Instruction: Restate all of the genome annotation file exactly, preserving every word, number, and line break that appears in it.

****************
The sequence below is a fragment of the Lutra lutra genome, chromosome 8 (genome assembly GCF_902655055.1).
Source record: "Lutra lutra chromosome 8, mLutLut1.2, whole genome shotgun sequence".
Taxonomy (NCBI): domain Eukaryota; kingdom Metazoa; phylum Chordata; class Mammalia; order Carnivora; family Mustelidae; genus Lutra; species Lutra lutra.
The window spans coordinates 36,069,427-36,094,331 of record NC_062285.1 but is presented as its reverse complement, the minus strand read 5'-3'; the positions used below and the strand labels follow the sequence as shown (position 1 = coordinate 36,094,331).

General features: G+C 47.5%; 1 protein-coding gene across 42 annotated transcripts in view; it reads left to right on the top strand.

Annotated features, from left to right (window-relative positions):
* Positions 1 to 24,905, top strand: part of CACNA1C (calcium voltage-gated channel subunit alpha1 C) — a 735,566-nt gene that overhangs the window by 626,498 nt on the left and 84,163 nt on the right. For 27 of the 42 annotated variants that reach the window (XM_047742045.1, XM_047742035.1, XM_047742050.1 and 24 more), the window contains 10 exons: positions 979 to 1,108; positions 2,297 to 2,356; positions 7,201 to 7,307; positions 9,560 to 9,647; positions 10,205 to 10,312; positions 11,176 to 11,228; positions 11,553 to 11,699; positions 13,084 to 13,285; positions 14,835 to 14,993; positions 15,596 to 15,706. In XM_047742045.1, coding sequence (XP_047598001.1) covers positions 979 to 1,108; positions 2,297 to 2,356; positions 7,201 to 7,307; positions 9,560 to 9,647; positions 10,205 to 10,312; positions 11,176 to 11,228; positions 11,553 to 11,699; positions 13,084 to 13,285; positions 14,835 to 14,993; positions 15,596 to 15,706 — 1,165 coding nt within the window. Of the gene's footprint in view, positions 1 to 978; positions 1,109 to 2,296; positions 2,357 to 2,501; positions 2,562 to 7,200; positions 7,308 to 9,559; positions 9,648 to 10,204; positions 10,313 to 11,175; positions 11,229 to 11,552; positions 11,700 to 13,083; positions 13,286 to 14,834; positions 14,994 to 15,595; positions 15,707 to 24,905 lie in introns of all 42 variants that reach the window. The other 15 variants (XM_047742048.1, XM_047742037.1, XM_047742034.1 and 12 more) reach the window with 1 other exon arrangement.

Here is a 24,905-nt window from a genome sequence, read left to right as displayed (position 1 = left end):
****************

The sequence below is a fragment of the Lutra lutra genome, chromosome 8 (genome assembly GCF_902655055.1).
Source record: "Lutra lutra chromosome 8, mLutLut1.2, whole genome shotgun sequence".
Taxonomy (NCBI): domain Eukaryota; kingdom Metazoa; phylum Chordata; class Mammalia; order Carnivora; family Mustelidae; genus Lutra; species Lutra lutra.
The window spans coordinates 36,069,427-36,094,331 of record NC_062285.1 but is presented as its reverse complement, the minus strand read 5'-3'; the positions used below and the strand labels follow the sequence as shown (position 1 = coordinate 36,094,331).

General features: G+C 47.5%; 1 protein-coding gene across 42 annotated transcripts in view; it reads left to right on the top strand.

Annotated features, from left to right (window-relative positions):
* Positions 1 to 24,905, top strand: part of CACNA1C (calcium voltage-gated channel subunit alpha1 C) — a 735,566-nt gene that overhangs the window by 626,498 nt on the left and 84,163 nt on the right. For 27 of the 42 annotated variants that reach the window (XM_047742045.1, XM_047742035.1, XM_047742050.1 and 24 more), the window contains 10 exons: positions 979 to 1,108; positions 2,297 to 2,356; positions 7,201 to 7,307; positions 9,560 to 9,647; positions 10,205 to 10,312; positions 11,176 to 11,228; positions 11,553 to 11,699; positions 13,084 to 13,285; positions 14,835 to 14,993; positions 15,596 to 15,706. In XM_047742045.1, coding sequence (XP_047598001.1) covers positions 979 to 1,108; positions 2,297 to 2,356; positions 7,201 to 7,307; positions 9,560 to 9,647; positions 10,205 to 10,312; positions 11,176 to 11,228; positions 11,553 to 11,699; positions 13,084 to 13,285; positions 14,835 to 14,993; positions 15,596 to 15,706 — 1,165 coding nt within the window. Of the gene's footprint in view, positions 1 to 978; positions 1,109 to 2,296; positions 2,357 to 2,501; positions 2,562 to 7,200; positions 7,308 to 9,559; positions 9,648 to 10,204; positions 10,313 to 11,175; positions 11,229 to 11,552; positions 11,700 to 13,083; positions 13,286 to 14,834; positions 14,994 to 15,595; positions 15,707 to 24,905 lie in introns of all 42 variants that reach the window. The other 15 variants (XM_047742048.1, XM_047742037.1, XM_047742034.1 and 12 more) reach the window with 1 other exon arrangement.

Here is a 24,905-nt window from a genome sequence, read left to right as displayed (position 1 = left end):